One of the great mysteries of 20th century American politics is being resurrected in a new film that takes its title from a byword for political and sexual scandal: Chappaquiddick.
The film, directed by John Curran, tells the story of the death of Mary Jo Kopechne, a young woman who died in Sen. Edward “Ted” Kennedy’s car after it crashed on a small island off Martha’s Vineyard in the summer of 1969. Those facts are among the few certainties in a decades-long mystery. With Kennedy a favorite at the time for the Democratic nomination for president in 1972, the shadow cast by Chappaquiddick may well have changed the course of American political history.
The conspiracy theories and innuendo dwarf the undisputed facts of the event. What’s known is that Kopechne, who was 28, and Kennedy, 37, were at a party for staffers from Robert F. Kennedy’s 1968 campaign on Chappaquiddick on the night of July 18, 1969. They were at a cottage on the island and at some point in the evening Kopechne (portrayed by Kate Mara) and Kennedy (Jason Clarke) left the party, with Kennedy driving his Oldsmobile 88. Kennedy’s car went off a narrow bridge leading to a private beach, overturned, and submerged in Poucha Pond. Kennedy returned to his Edgartown hotel on Martha’s Vineyard, where he briefly spoke to the manager of the Shiretown Inn at 2:25 a.m.
The next morning two fishermen found the car and called the authorities, who found Kopechne’s body still in the car in several feet of water. Kennedy returned to Chappaquiddick to make calls on a pay phone before heading to the Edgartown sheriff’s office to report the incident. Over the course of the next week, the senator from Massachusetts attended Kopechne’s funeral in Pennsylvania, pleaded guilty to leaving the scene of an accident (for which he received a suspended sentence) and gave a nationally televised address to the nation in which he asked his constituents to write letters and let him know if he should resign. Public opinion was positive enough that Kennedy stayed in office while prosecutors decided not to charge him with negligent driving or involuntary manslaughter.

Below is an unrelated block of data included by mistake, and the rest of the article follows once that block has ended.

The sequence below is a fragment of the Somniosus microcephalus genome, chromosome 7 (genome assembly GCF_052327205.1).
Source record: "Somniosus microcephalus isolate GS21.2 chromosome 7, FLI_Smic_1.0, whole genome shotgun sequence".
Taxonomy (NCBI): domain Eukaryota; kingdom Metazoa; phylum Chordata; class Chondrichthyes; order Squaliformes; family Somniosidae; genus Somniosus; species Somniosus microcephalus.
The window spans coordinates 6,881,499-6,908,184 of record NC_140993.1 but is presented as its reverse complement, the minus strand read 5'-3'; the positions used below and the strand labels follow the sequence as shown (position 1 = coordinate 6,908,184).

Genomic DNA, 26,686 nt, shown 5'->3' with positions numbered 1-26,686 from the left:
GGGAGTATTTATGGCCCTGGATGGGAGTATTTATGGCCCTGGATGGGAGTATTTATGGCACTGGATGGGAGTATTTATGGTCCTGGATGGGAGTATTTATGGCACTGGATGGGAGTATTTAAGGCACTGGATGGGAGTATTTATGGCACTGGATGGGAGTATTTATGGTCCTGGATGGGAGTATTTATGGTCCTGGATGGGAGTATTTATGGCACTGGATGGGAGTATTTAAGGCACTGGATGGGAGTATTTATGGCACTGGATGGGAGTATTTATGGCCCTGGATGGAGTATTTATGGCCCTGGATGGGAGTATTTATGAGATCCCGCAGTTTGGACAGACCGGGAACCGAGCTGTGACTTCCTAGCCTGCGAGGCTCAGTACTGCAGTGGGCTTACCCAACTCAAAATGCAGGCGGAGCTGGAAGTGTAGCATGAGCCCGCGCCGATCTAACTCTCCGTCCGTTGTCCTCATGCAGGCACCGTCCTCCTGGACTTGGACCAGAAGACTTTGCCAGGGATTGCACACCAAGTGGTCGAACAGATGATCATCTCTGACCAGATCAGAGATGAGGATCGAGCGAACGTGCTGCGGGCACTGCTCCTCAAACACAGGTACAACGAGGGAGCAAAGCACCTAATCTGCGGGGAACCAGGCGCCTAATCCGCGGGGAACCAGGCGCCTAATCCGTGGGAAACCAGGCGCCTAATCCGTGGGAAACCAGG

Everything else is subject to at least some level of interpretation, as certain elements of the story either changed over time or were never told. Here are answers to some of the questions viewers may have:
Where was Kennedy in his political career?
Kennedy was initially elected to the Senate at age 30, in a 1962 special election to fill the seat of his brother John, who had resigned after winning the presidency in 1960. He subsequently won a full term in 1964 with 75 percent of the vote and was considered a frontrunner for the Democratic nomination for the presidency in 1972 following the assassination of his other brother, Sen. Robert F. Kennedy, during the 1968 primary campaign. Sen. Edmund Muskie of Maine, a Democrat who would compete in the 1972 primary, said after Kopechne’s death that Kennedy could have had the nomination “for the asking,” but that “the controversy may have brought about an unfortunate shift in his fortunes.”
Six months before the crash, he had become the youngest majority whip in the history of the Senate. In his reelection campaign 16 months after the events of Chappaquiddick, his share of the vote went down to 64 percent, and he lost his position as whip in January 1971. He turned down an offer to be the vice presidential candidate on George McGovern’s ticket in 1972 and failed in an effort to unseat sitting President Jimmy Carter in 1980. He held his seat until his death in 2009, the fourth longest tenure of any U.S. senator. Members of the next generation of Kennedys have gone on to serve in Congress, but the once invincible Kennedy dynasty pretty much died at Chappaquiddick.
How did Kennedy get out of the car, and why did he wait so long to alert authorities?
Kennedy said in his official statement and at the inquest that he didn’t remember how he got out of the car, but that he made multiple attempts to save Kopechne, fighting against a strong current. He attributed his actions in the following hours to shock, exhaustion and a concussion.
Kennedy said he brought two friends from the cottage for unsuccessful efforts to rescue Kopechne. But on the walk back to the cottage he would have passed a house where he could have called for help. After the failed attempts, Kennedy told the inquest he didn’t call for further help because he assumed Kopechne had already drowned. Kennedy claims he then swam the channel back to Edgartown, where he was seen by a hotel employee at 2:25 a.m. The Shiretown Inn manager said that Kennedy was dressed in a suit jacket and slacks but looked “distressed.” The next morning, Kennedy talked to friends and made calls from a pay phone before going to the police station around 10 a.m.
Why were Kopechne and Kennedy in the car alone?
Kennedy’s chauffeur, Jack Crimmins, had remained at the party at the cottage. Kennedy said he was driving Kopechne to the Edgartown ferry but took a wrong turn. That claim has been met with skepticism since the moment it was given in an official statement to the police Saturday morning, July 19. The road to the ferry was paved and went off to the left; Kennedy turned right, past a drop of several inches and onto a dirt road leading to the bridge. Across the bridge was a private beach that Kennedy, Kopechne and others had visited earlier in the day.